• Long-term follow-up study of behavioral effects of alcohol on young men with alcoholic fathers versus nonalcoholic fathers confirmed that a low-intensity response to alcohol at age 20 is associated with 4-times greater likelihood of future alcoholism.

  • Twin studies show that vulnerability to alcoholism is determined by a combination of genetic and environmental factors.

Suggested Citation:"Appendix H." Institute of Medicine. 1997. Dispelling the Myths About Addiction: Strategies to Increase Understanding and Strengthen Research. Washington, DC: The National Academies Press. doi: 10.17226/5802.
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  • Mild cognitive impairments resulting from chronic alcohol abuse can affect an individual's ability to learn abstinence.

  • Lowering allowable blood alcohol concentrations for young drivers reduces fatal crashes and arrests for driving while intoxicated.

  • Training of alcohol servers in restaurants and bars reduces alcohol-related problems.

  • Use of patient-treatment matching (Project MATCH) to establish new standards for alcoholism treatment research.

Suggested Citation:"Appendix H." Institute of Medicine. 1997. Dispelling the Myths About Addiction: Strategies to Increase Understanding and Strengthen Research. Washington, DC: The National Academies Press. doi: 10.17226/5802.
×

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Suggested Citation:"Appendix H." Institute of Medicine. 1997. Dispelling the Myths About Addiction: Strategies to Increase Understanding and Strengthen Research. Washington, DC: The National Academies Press. doi: 10.17226/5802.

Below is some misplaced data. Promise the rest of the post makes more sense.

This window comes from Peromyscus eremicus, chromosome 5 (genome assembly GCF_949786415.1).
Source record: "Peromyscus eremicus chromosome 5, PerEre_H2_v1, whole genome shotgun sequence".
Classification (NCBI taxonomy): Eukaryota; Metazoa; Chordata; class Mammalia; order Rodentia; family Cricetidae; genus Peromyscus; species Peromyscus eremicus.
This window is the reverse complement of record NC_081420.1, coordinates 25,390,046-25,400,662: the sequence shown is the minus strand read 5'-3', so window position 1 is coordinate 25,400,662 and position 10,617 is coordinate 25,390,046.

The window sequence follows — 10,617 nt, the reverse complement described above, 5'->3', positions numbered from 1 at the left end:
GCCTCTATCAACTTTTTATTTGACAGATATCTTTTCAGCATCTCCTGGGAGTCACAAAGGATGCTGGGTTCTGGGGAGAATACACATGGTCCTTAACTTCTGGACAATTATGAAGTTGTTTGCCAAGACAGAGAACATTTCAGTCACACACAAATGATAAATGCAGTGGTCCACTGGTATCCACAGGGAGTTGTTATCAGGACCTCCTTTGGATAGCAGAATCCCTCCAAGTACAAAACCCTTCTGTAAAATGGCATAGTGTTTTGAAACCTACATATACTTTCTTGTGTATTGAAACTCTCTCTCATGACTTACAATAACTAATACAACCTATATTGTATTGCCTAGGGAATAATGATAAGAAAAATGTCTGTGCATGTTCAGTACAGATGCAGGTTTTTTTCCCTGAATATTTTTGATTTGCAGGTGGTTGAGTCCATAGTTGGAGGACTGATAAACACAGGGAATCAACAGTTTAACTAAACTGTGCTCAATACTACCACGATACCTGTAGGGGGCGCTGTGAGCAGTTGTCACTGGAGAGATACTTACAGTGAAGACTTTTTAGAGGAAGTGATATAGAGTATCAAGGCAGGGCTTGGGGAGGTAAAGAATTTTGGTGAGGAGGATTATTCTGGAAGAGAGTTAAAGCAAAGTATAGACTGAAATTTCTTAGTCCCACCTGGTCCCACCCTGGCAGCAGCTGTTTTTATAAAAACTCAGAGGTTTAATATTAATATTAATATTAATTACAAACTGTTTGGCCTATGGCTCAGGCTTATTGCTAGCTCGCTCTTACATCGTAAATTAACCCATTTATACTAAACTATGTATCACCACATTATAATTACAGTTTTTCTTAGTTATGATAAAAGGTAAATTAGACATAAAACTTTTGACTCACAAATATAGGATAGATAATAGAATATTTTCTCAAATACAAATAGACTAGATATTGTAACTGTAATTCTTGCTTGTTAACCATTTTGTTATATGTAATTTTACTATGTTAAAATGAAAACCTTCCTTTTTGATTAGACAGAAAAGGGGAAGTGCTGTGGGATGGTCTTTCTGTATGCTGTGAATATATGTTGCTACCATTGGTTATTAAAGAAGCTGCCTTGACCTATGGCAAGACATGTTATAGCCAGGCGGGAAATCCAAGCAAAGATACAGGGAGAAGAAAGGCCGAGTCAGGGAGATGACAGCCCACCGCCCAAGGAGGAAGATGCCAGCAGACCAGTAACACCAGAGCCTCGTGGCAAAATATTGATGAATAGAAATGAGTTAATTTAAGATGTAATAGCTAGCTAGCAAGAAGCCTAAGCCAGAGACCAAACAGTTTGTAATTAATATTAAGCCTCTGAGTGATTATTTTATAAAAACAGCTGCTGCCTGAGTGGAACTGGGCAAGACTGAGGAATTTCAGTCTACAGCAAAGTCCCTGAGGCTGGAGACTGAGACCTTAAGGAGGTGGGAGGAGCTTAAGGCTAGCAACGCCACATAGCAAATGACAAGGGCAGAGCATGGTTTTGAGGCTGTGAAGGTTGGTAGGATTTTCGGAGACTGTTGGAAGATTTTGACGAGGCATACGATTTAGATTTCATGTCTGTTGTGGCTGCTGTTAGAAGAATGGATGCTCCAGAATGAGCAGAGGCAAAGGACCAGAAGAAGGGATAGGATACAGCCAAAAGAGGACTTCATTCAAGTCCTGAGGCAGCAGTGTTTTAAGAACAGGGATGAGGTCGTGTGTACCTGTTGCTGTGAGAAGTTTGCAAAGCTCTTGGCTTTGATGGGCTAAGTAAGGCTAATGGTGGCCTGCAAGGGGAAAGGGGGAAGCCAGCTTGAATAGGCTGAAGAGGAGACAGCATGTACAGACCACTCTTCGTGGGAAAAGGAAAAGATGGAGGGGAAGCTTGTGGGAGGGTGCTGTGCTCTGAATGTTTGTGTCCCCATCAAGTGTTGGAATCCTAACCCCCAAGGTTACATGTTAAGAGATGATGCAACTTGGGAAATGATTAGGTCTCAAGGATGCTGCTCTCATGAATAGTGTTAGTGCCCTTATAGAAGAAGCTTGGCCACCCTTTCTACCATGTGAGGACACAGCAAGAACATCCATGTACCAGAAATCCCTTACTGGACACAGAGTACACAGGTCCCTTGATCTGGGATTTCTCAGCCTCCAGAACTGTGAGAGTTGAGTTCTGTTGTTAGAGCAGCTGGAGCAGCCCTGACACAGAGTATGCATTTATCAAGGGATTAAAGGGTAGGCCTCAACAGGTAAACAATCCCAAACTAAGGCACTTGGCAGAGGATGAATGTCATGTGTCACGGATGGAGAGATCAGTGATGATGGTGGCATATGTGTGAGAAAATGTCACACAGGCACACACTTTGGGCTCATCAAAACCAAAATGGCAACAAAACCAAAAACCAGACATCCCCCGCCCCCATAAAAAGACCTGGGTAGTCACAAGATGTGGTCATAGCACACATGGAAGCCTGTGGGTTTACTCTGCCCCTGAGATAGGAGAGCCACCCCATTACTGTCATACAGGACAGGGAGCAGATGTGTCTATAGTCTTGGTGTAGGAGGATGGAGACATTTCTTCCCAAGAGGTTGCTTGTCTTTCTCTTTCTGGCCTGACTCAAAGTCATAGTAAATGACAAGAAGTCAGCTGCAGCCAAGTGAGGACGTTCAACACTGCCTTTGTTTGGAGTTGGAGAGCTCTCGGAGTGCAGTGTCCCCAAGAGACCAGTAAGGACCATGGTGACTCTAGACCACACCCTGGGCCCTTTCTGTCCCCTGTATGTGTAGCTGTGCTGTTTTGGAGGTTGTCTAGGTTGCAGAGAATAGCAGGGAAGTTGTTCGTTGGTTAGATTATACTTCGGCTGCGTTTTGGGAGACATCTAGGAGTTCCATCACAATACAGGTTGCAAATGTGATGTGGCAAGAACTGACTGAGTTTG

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Suggested Citation:"Appendix H." Institute of Medicine. 1997. Dispelling the Myths About Addiction: Strategies to Increase Understanding and Strengthen Research. Washington, DC: The National Academies Press. doi: 10.17226/5802.
×
Page 202
Suggested Citation:"Appendix H." Institute of Medicine. 1997. Dispelling the Myths About Addiction: Strategies to Increase Understanding and Strengthen Research. Washington, DC: The National Academies Press. doi: 10.17226/5802.
×
Page 203
Suggested Citation:"Appendix H." Institute of Medicine. 1997. Dispelling the Myths About Addiction: Strategies to Increase Understanding and Strengthen Research. Washington, DC: The National Academies Press. doi: 10.17226/5802.
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Every year about half a million men, women, and children in the United States die from the effects of using nicotine, alcohol, and illegal drugs: one of every four American deaths. Yet research to solve this terrible problem is often perceived as less important than other types of biomedical investigation.

Focusing on four major classes of drugs with the greatest social and economic impact--nicotine, alcohol, opioids, and stimulants--Dispelling the Myths About Addiction examines what is known about addiction and what is needed to develop a talented cadre of investigators and to educate the public about addiction research. The committee explores these areas:

  • Economic costs of addiction.
  • What has been learned about addiction from research into basic neurobiology and the brain, psychosocial and behavioral factors, and epidemiology.
  • Education and training of researchers and the research infrastructure.
  • Public perceptions and their impact on public policy in this field.

This volume outlines the challenges and opportunities in addiction research today and makes recommendations to educators, treatment professionals, public and private institutions, and others for how to build support for addiction research and treatment.